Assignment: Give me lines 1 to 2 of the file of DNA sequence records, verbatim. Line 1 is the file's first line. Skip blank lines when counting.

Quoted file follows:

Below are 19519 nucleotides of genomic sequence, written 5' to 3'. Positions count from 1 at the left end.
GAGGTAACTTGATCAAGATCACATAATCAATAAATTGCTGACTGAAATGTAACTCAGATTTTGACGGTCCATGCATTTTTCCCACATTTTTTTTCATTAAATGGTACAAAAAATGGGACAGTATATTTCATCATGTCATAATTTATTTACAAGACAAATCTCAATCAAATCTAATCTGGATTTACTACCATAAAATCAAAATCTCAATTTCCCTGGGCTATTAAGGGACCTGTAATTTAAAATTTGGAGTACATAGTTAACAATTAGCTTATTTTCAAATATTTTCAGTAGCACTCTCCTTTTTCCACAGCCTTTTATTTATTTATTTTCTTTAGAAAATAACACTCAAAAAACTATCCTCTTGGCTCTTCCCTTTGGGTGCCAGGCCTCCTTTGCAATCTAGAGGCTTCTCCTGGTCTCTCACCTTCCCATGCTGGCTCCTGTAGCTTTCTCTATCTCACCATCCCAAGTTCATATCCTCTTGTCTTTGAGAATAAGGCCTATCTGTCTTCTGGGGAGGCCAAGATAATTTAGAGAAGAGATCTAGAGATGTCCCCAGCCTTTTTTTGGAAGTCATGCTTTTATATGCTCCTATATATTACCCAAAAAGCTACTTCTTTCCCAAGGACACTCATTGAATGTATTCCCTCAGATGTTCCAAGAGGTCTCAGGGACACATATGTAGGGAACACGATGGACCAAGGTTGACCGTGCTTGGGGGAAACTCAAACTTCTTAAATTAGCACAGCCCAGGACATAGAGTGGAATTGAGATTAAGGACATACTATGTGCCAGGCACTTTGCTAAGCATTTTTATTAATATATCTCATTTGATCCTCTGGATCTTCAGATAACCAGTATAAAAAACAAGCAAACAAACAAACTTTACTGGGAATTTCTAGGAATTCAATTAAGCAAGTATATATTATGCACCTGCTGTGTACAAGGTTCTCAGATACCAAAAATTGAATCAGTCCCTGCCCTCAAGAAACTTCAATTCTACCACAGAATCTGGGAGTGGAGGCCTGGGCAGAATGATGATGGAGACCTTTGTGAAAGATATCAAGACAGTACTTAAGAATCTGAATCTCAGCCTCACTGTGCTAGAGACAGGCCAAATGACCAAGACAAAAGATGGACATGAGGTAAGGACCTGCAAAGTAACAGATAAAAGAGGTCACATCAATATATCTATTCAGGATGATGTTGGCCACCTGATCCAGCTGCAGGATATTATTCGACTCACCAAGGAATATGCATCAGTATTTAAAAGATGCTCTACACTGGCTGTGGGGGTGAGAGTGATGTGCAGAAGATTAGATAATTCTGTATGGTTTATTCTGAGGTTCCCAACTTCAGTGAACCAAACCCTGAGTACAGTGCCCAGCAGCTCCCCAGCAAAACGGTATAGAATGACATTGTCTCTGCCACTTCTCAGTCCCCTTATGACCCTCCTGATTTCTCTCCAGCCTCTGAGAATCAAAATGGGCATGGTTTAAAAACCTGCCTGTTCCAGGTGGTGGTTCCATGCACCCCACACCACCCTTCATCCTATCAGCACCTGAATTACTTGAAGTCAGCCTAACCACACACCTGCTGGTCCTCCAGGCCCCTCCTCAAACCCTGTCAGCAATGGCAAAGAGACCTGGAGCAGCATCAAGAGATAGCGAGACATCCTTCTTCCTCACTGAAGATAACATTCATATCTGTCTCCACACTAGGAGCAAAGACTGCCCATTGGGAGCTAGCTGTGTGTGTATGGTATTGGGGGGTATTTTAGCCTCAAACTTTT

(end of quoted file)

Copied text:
Below are 19519 nucleotides of genomic sequence, written 5' to 3'. Positions count from 1 at the left end.
GAGGTAACTTGATCAAGATCACATAATCAATAAATTGCTGACTGAAATGTAACTCAGATTTTGACGGTCCATGCATTTTTCCCACATTTTTTTTCATTAAATGGTACAAAAAATGGGACAGTATATTTCATCATGTCATAATTTATTTACAAGACAAATCTCAATCAAATCTAATCTGGATTTACTACCATAAAATCAAAATCTCAATTTCCCTGGGCTATTAAGGGACCTGTAATTTAAAATTTGGAGTACATAGTTAACAATTAGCTTATTTTCAAATATTTTCAGTAGCACTCTCCTTTTTCCACAGCCTTTTATTTATTTATTTTCTTTAGAAAATAACACTCAAAAAACTATCCTCTTGGCTCTTCCCTTTGGGTGCCAGGCCTCCTTTGCAATCTAGAGGCTTCTCCTGGTCTCTCACCTTCCCATGCTGGCTCCTGTAGCTTTCTCTATCTCACCATCCCAAGTTCATATCCTCTTGTCTTTGAGAATAAGGCCTATCTGTCTTCTGGGGAGGCCAAGATAATTTAGAGAAGAGATCTAGAGATGTCCCCAGCCTTTTTTTGGAAGTCATGCTTTTATATGCTCCTATATATTACCCAAAAAGCTACTTCTTTCCCAAGGACACTCATTGAATGTATTCCCTCAGATGTTCCAAGAGGTCTCAGGGACACATATGTAGGGAACACGATGGACCAAGGTTGACCGTGCTTGGGGGAAACTCAAACTTCTTAAATTAGCACAGCCCAGGACATAGAGTGGAATTGAGATTAAGGACATACTATGTGCCAGGCACTTTGCTAAGCATTTTTATTAATATATCTCATTTGATCCTCTGGATCTTCAGATAACCAGTATAAAAAACAAGCAAACAAACAAACTTTACTGGGAATTTCTAGGAATTCAATTAAGCAAGTATATATTATGCACCTGCTGTGTACAAGGTTCTCAGATACCAAAAATTGAATCAGTCCCTGCCCTCAAGAAACTTCAATTCTACCACAGAATCTGGGAGTGGAGGCCTGGGCAGAATGATGATGGAGACCTTTGTGAAAGATATCAAGACAGTACTTAAGAATCTGAATCTCAGCCTCACTGTGCTAGAGACAGGCCAAATGACCAAGACAAAAGATGGACATGAGGTAAGGACCTGCAAAGTAACAGATAAAAGAGGTCACATCAATATATCTATTCAGGATGATGTTGGCCACCTGATCCAGCTGCAGGATATTATTCGACTCACCAAGGAATATGCATCAGTATTTAAAAGATGCTCTACACTGGCTGTGGGGGTGAGAGTGATGTGCAGAAGATTAGATAATTCTGTATGGTTTATTCTGAGGTTCCCAACTTCAGTGAACCAAACCCTGAGTACAGTGCCCAGCAGCTCCCCAGCAAAACGGTATAGAATGACATTGTCTCTGCCACTTCTCAGTCCCCTTATGACCCTCCTGATTTCTCTCCAGCCTCTGAGAATCAAAATGGGCATGGTTTAAAAACCTGCCTGTTCCAGGTGGTGGTTCCATGCACCCCACACCACCCTTCATCCTATCAGCACCTGAATTACTTGAAGTCAGCCTAACCACACACCTGCTGGTCCTCCAGGCCCCTCCTCAAACCCTGTCAGCAATGGCAAAGAGACCTGGAGCAGCATCAAGAGATAGCGAGACATCCTTCTTCCTCACTGAAGATAACATTCATATCTGTCTCCACACTAGGAGCAAAGACTGCCCATTGGGAGCTAGCTGTGTGTGTATGGTATTGGGGGGTATTTTAGCCTCAAACTTTT